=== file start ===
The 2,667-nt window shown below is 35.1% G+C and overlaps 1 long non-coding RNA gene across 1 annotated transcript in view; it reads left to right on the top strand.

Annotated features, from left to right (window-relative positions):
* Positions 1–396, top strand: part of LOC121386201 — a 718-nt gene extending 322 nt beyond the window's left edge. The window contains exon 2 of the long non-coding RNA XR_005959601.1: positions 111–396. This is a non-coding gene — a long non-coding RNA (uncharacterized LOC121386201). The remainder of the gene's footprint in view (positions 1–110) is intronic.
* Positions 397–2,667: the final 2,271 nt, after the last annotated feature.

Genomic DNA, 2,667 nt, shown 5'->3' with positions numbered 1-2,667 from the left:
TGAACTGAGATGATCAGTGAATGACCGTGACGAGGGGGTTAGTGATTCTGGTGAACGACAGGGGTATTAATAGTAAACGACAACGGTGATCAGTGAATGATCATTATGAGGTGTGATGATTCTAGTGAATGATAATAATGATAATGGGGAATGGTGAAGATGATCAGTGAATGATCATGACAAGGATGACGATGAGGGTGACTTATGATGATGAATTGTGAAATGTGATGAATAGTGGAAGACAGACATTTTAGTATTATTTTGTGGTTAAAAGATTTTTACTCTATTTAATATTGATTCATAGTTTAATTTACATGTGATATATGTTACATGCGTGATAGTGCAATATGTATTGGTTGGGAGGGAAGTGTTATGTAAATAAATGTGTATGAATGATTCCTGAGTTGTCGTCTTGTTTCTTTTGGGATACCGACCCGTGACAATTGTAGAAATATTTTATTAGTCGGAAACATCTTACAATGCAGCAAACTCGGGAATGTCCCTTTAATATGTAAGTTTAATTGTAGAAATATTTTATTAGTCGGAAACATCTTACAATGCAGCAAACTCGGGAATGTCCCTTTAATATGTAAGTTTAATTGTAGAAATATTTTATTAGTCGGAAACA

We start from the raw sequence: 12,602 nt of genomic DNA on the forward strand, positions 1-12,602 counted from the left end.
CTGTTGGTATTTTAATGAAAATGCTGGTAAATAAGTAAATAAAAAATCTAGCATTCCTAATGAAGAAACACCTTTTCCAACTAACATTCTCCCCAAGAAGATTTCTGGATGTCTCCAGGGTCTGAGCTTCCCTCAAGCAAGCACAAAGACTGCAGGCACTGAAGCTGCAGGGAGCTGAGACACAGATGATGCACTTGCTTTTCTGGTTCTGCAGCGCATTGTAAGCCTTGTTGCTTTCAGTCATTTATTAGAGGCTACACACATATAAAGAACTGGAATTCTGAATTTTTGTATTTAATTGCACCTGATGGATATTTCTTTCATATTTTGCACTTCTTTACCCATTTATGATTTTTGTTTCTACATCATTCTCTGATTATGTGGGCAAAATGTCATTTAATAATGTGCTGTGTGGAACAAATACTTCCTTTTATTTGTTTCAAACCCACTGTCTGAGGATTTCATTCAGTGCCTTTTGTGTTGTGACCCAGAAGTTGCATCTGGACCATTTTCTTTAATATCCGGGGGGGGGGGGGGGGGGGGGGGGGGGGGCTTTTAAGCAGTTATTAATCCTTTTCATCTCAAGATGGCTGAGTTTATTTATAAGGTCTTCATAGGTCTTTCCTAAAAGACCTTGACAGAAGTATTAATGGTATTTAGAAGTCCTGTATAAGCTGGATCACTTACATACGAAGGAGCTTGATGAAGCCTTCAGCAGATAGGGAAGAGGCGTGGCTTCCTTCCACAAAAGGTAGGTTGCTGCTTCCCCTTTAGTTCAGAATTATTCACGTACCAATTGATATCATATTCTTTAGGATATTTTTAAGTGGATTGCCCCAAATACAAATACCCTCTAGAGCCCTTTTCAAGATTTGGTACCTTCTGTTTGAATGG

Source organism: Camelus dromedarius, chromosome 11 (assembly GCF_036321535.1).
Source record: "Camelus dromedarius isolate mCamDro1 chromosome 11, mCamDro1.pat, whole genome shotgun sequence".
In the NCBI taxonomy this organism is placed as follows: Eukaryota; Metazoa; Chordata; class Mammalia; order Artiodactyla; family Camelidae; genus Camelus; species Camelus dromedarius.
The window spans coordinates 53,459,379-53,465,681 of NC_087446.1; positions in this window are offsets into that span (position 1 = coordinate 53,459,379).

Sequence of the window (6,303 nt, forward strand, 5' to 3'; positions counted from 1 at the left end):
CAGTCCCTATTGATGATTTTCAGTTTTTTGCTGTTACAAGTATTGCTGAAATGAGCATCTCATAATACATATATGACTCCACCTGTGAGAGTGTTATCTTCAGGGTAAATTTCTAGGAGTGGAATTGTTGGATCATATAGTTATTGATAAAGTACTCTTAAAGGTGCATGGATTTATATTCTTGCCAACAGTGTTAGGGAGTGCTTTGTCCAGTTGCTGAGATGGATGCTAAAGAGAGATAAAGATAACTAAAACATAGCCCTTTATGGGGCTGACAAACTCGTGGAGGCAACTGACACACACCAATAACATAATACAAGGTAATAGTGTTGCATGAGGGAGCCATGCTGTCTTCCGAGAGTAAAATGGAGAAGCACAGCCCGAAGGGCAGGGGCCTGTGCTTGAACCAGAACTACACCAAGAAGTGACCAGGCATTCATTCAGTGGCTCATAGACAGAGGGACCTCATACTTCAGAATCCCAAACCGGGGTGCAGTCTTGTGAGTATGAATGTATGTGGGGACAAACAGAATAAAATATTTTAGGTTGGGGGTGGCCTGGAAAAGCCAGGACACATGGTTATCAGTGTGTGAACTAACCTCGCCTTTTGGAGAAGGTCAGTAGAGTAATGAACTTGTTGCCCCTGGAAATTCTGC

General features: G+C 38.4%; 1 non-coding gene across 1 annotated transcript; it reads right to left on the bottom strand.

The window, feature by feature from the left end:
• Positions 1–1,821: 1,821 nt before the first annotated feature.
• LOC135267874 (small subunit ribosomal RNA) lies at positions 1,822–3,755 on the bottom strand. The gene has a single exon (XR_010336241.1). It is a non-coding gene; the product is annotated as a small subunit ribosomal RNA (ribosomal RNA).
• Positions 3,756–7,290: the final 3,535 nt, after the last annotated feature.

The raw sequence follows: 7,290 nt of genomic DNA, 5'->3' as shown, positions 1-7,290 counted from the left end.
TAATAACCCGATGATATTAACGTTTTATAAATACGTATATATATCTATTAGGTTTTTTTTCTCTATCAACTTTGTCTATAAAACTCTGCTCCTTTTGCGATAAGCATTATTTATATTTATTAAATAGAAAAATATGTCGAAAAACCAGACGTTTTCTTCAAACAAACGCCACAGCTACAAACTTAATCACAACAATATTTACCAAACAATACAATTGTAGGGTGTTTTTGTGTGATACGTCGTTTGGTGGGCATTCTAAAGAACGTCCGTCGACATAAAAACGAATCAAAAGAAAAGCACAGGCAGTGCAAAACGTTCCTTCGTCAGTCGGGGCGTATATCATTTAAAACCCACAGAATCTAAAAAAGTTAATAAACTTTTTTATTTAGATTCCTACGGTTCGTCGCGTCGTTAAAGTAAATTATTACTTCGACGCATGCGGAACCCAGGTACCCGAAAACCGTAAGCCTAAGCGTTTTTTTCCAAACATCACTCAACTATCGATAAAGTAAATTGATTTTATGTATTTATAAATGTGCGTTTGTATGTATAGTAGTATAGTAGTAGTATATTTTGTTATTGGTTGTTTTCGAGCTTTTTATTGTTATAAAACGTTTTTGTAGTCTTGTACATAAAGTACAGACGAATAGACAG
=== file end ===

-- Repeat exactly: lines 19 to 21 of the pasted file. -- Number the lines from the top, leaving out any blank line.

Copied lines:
• Positions 3,756–7,290: the final 3,535 nt, after the last annotated feature.

The raw sequence follows: 7,290 nt of genomic DNA, 5'->3' as shown, positions 1-7,290 counted from the left end.
TAATAACCCGATGATATTAACGTTTTATAAATACGTATATATATCTATTAGGTTTTTTTTCTCTATCAACTTTGTCTATAAAACTCTGCTCCTTTTGCGATAAGCATTATTTATATTTATTAAATAGAAAAATATGTCGAAAAACCAGACGTTTTCTTCAAACAAACGCCACAGCTACAAACTTAATCACAACAATATTTACCAAACAATACAATTGTAGGGTGTTTTTGTGTGATACGTCGTTTGGTGGGCATTCTAAAGAACGTCCGTCGACATAAAAACGAATCAAAAGAAAAGCACAGGCAGTGCAAAACGTTCCTTCGTCAGTCGGGGCGTATATCATTTAAAACCCACAGAATCTAAAAAAGTTAATAAACTTTTTTATTTAGATTCCTACGGTTCGTCGCGTCGTTAAAGTAAATTATTACTTCGACGCATGCGGAACCCAGGTACCCGAAAACCGTAAGCCTAAGCGTTTTTTTCCAAACATCACTCAACTATCGATAAAGTAAATTGATTTTATGTATTTATAAATGTGCGTTTGTATGTATAGTAGTATAGTAGTAGTATATTTTGTTATTGGTTGTTTTCGAGCTTTTTATTGTTATAAAACGTTTTTGTAGTCTTGTACATAAAGTACAGACGAATAGACAG